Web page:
HARRISBURG – The Senate passed a measure this week that would provide civil immunity for emergency responders who rescue pets from hot cars, according to Senator Rich Alloway II (R-33).
House Bill 1216 would allow any law enforcement officer, animal control officer, humane society police officer or emergency responder to use reasonable force to enter a vehicle when they believe a cat or dog inside is in danger of imminent harm.
“Leaving a pet in a hot car is a terrible decision that can lead to serious illness or death in a matter of minutes, and emergency responders need more latitude in deciding how to deal with those situations,” Alloway said. “Public safety officers should not have to fear a lawsuit for hundreds of dollars in damages when they take action to save the life of a vulnerable, defenseless animal.”
Emergency responders would be required to make an effort to locate the driver of the motor vehicle prior to entry. They would also be required to leave notice on the car detailing the reason for entry, the responder’s name and contact information, and the location of the pet.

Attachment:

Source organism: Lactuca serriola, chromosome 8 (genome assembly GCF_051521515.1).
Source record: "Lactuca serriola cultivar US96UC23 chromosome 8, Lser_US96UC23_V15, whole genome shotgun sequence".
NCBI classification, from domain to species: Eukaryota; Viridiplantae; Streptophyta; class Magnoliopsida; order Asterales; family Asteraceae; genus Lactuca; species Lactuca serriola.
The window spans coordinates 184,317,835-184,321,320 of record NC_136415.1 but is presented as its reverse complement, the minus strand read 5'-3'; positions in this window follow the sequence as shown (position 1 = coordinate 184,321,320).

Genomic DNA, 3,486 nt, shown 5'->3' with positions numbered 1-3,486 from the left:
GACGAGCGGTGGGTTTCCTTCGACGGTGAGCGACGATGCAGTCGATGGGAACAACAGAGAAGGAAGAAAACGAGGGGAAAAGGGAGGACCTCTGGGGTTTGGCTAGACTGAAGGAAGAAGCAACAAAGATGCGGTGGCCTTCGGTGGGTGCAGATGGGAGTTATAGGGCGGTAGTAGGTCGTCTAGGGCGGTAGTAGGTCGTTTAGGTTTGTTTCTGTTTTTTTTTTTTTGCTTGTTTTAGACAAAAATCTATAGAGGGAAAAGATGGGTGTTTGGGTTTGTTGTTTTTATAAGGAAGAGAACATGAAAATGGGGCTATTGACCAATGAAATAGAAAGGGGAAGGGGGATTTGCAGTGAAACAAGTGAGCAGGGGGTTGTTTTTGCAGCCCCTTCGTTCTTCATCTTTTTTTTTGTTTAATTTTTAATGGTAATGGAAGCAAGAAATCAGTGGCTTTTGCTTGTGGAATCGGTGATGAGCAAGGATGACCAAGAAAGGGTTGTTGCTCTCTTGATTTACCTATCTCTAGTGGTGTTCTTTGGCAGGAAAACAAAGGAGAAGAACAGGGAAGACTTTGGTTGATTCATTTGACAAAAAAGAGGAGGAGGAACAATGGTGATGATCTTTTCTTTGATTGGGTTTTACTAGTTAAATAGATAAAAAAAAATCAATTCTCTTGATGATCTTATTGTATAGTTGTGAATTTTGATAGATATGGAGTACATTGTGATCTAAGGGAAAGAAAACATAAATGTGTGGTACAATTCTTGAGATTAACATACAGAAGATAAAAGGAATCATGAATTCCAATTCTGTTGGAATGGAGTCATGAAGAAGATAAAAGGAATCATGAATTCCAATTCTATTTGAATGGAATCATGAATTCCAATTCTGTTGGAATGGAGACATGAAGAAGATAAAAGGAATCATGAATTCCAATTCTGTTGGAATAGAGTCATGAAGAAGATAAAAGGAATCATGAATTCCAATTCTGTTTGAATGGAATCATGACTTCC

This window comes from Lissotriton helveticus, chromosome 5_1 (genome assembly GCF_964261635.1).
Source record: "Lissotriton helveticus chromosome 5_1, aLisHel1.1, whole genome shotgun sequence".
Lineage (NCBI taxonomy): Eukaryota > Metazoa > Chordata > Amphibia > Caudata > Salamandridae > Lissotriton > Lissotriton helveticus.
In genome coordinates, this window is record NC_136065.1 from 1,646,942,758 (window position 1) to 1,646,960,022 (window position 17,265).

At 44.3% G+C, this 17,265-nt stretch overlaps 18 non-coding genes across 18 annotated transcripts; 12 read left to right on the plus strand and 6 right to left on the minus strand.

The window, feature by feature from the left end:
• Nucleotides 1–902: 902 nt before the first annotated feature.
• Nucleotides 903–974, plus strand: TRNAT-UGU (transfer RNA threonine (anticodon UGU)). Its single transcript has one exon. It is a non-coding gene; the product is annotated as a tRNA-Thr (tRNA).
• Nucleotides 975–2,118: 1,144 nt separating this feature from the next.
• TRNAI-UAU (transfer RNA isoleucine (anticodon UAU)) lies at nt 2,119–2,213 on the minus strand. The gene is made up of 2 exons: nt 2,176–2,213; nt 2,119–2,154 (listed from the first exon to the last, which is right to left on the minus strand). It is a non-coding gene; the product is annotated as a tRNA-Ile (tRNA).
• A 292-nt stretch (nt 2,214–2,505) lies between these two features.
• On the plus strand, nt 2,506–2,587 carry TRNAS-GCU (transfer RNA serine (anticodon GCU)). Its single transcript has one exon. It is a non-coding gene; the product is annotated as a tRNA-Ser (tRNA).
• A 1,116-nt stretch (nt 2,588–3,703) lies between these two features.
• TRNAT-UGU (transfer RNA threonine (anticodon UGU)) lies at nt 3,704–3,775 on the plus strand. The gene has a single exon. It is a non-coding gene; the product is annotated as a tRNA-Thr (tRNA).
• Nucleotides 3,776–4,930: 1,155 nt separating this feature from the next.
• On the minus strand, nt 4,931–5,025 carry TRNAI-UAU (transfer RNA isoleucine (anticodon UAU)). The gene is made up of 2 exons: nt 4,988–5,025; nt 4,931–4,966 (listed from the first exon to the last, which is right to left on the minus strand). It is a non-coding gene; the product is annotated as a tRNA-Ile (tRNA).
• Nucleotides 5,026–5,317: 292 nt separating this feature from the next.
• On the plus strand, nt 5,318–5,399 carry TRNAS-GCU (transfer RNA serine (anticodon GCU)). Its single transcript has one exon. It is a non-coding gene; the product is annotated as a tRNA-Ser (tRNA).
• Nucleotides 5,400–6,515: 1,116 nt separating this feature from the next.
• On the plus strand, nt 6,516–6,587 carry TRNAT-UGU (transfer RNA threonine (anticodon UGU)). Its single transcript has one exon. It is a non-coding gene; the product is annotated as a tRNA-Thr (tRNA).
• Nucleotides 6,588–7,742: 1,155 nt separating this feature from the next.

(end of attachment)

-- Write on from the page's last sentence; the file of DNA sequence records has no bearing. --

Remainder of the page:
At least 25 states have laws that protect animals from being left in hot cars.
The legislation includes an amendment authored by Alloway that clarifies the responsibilities of pet owners, including providing food, water, shelter and veterinary care.
The bill also includes stiffer punishments for negligent dog owners when their animal kills or maims a service animal.
House Bill 1216 was approved by both the Senate and the House of Representatives and sent to the Governor to be signed into law.
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